By Olga Tokariuk
Kiev, Jul 6 (EFE).- Institutional sexism in Ukraine’s military has been the subject of intense debate in recent days following the publication of images showing female cadets marching in high heels.
The images of the female cadets practising for the Independence Day parade next month sparked outrage in Ukraine and the story made international headlines.
“Today was our first rehearsal in high-heeled shoes. It is a little bit more difficult than in military boots, but we are doing our best,” participant Ivanna Medvid was quoted as saying in a ministry report, a seemingly lukewarm defense of the footwear.
In a bid to justify its actions, the defense ministry released a video on July 3, showing young female cadets saluting the minister, Andrii Taran, and saying, in unison, that they liked the uniform.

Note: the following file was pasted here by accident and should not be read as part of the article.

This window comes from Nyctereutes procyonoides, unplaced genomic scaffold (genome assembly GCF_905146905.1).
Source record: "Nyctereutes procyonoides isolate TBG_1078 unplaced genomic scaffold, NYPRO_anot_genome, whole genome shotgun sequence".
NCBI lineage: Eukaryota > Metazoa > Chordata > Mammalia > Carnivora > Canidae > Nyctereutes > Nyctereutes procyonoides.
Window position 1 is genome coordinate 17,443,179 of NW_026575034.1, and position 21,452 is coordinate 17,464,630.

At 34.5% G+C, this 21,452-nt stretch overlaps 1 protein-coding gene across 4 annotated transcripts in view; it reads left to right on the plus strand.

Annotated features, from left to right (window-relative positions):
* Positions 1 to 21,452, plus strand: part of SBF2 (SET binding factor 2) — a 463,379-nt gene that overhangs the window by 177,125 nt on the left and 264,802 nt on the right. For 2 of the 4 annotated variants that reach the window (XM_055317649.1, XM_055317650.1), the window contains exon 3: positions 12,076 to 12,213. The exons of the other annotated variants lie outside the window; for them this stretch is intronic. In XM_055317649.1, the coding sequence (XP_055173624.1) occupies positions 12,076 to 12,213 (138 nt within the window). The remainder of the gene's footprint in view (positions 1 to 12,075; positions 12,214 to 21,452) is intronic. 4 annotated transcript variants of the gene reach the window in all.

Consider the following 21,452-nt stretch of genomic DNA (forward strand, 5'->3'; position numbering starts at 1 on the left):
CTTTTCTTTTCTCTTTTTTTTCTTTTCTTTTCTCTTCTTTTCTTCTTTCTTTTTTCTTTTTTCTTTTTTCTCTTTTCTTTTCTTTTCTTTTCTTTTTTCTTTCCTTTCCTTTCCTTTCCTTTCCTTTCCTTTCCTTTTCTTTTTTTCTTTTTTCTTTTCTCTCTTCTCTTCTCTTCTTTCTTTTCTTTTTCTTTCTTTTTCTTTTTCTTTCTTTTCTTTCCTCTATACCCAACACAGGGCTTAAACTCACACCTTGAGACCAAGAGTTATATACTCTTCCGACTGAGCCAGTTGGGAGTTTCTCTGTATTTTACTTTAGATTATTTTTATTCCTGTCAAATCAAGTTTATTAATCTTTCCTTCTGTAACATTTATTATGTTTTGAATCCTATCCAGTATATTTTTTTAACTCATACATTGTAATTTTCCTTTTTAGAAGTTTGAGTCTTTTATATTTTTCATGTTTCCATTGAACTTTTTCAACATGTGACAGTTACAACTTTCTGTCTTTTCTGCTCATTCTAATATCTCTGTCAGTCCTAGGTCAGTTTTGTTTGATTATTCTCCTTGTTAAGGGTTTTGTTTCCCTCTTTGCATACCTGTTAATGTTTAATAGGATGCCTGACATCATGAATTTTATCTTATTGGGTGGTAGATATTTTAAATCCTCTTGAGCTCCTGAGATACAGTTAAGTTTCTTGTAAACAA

It was reminiscent of the Soviet era and inappropriate for a country struggling to align itself with NATO military standards, according to Olga Reshetilova, coordinator at the Media Initiative for Human Rights, an NGO campaigning for human rights in the military.
“It is obvious in this video that women cannot speak freely in the presence of their superior.” says Reshetilova.
For her, this video and the situation as a whole is a metaphor of a wider problem with attitude to women in the Ukrainian army, who are still struggling to get equal rights with their male colleagues.
Ukraine has been on course to modernize its armed forces according to NATO standards since 2014.
It has the third-largest army in Europe with 255,000 active personnel, and its military is considered one of the most combat-ready in Europe, according to Global Firepower ranking.